ANOTHER North East school has been hit by swine flu fears after an unconfirmed case of the virus among its pupils.
The headteacher of Gosforth East Middle School, in Newcastle, has sent letters to 465 pupils after the parents of a 10-year-old boy telephoned the school to inform them of the illness.
Senior staff immediately organised a meeting to discuss what they should do and consulted the Health Protection Agency and local health services.
Pupils have been told to attend school as normal, as the Year Five pupil – believed to be from the Dinnington area – stays at home.
Headteacher Geoff Oliver said: "On Tuesday, we were informed that we have a pupil absent from school with an unconfirmed case of swine flu.
"The most important advice we have been given is that parents of children who have signs and symptoms of swine flu are asked to keep their children away from school until they have recovered and are free of symptoms.
"If children are prescribed antiviral drugs for treatment, they should also stay at home until they have finished the course.
This is to avoid spreading the infection as much as possible."
Alex Sharpe, 37, of Gosforth, whose two sons Andrew and Adam attend the school, said: "I think everyone should be given the vaccination, as I feel prevention is better than cure.
"The school has handled the situation very professionally as they have informed everyone by sending out letters and giving advice."
The number of UK deaths linked to swine flu is now 17.
Meanwhile, a swine flu vaccine may be further away than has been claimed, the head of the World Health Organisation indicated today.
WHO director general Dr Margaret Chan told the Guardian: "There’s no vaccine. One should be available soon, in August. But having a vaccine available is not the same as having a vaccine that has been proven safe.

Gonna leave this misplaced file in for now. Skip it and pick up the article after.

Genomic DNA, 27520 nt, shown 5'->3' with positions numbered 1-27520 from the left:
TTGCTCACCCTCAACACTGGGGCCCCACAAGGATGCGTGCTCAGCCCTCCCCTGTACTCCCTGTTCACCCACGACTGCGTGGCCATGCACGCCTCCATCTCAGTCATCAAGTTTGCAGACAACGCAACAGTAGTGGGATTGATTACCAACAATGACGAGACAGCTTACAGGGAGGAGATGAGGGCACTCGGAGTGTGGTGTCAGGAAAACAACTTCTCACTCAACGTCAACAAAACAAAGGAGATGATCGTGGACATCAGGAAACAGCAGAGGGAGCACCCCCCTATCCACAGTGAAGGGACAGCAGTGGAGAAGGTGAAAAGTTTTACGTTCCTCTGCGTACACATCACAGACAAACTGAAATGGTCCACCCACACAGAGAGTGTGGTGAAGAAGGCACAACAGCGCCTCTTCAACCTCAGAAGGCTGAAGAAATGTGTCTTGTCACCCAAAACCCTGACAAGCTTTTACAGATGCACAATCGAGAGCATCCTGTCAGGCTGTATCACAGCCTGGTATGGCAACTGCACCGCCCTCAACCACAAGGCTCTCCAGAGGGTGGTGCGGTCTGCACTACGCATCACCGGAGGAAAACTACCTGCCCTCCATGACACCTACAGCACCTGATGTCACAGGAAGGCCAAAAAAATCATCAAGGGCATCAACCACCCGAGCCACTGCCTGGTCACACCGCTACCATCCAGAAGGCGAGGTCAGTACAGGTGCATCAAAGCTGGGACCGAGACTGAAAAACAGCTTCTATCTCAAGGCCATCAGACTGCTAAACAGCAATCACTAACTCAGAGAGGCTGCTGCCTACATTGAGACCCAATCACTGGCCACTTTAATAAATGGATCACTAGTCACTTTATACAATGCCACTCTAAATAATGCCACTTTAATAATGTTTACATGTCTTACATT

"Clinical trial data will not be available for another two to three months."
Current advice for people who think they have swine flu is:
Stay at home, go online and check symptoms on www.nhs.uk or call the swine flu information line on (0800) 151 3513.
If still concerned, people should then call their GP, who will make an assessment and may suggest a course of antiviral treatment, particularly for those with underlying health problems and high-risk groups such as those over 65, children under five and pregnant women. If swine flu is confirmed, the GP will create an authorisation voucher for the patient.
People should nominate a healthy friend or relative who can collect the authorisation voucher from the GP surgery and take it to an antiviral collection point to pick up the treatment.
People should not go to A&E or their GP surgery if they suspect they have swine flu, unless they are advised to do so by a healthcare professional.